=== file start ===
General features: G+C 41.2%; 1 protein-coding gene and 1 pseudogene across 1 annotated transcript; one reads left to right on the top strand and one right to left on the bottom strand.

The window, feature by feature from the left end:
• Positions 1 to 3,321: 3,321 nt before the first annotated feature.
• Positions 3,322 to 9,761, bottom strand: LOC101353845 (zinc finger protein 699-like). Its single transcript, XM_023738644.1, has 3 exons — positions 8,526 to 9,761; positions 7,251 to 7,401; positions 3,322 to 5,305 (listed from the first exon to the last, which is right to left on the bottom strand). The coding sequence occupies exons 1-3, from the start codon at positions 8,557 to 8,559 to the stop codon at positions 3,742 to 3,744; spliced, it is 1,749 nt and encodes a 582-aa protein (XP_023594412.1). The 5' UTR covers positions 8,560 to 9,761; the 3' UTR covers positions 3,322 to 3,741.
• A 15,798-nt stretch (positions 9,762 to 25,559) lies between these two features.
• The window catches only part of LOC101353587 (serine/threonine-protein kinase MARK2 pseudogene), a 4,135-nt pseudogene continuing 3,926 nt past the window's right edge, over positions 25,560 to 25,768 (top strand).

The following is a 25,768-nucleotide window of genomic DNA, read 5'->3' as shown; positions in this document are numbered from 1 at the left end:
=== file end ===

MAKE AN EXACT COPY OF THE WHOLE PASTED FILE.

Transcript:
General features: G+C 41.2%; 1 protein-coding gene and 1 pseudogene across 1 annotated transcript; one reads left to right on the top strand and one right to left on the bottom strand.

The window, feature by feature from the left end:
• Positions 1 to 3,321: 3,321 nt before the first annotated feature.
• Positions 3,322 to 9,761, bottom strand: LOC101353845 (zinc finger protein 699-like). Its single transcript, XM_023738644.1, has 3 exons — positions 8,526 to 9,761; positions 7,251 to 7,401; positions 3,322 to 5,305 (listed from the first exon to the last, which is right to left on the bottom strand). The coding sequence occupies exons 1-3, from the start codon at positions 8,557 to 8,559 to the stop codon at positions 3,742 to 3,744; spliced, it is 1,749 nt and encodes a 582-aa protein (XP_023594412.1). The 5' UTR covers positions 8,560 to 9,761; the 3' UTR covers positions 3,322 to 3,741.
• A 15,798-nt stretch (positions 9,762 to 25,559) lies between these two features.
• The window catches only part of LOC101353587 (serine/threonine-protein kinase MARK2 pseudogene), a 4,135-nt pseudogene continuing 3,926 nt past the window's right edge, over positions 25,560 to 25,768 (top strand).

The following is a 25,768-nucleotide window of genomic DNA, read 5'->3' as shown; positions in this document are numbered from 1 at the left end: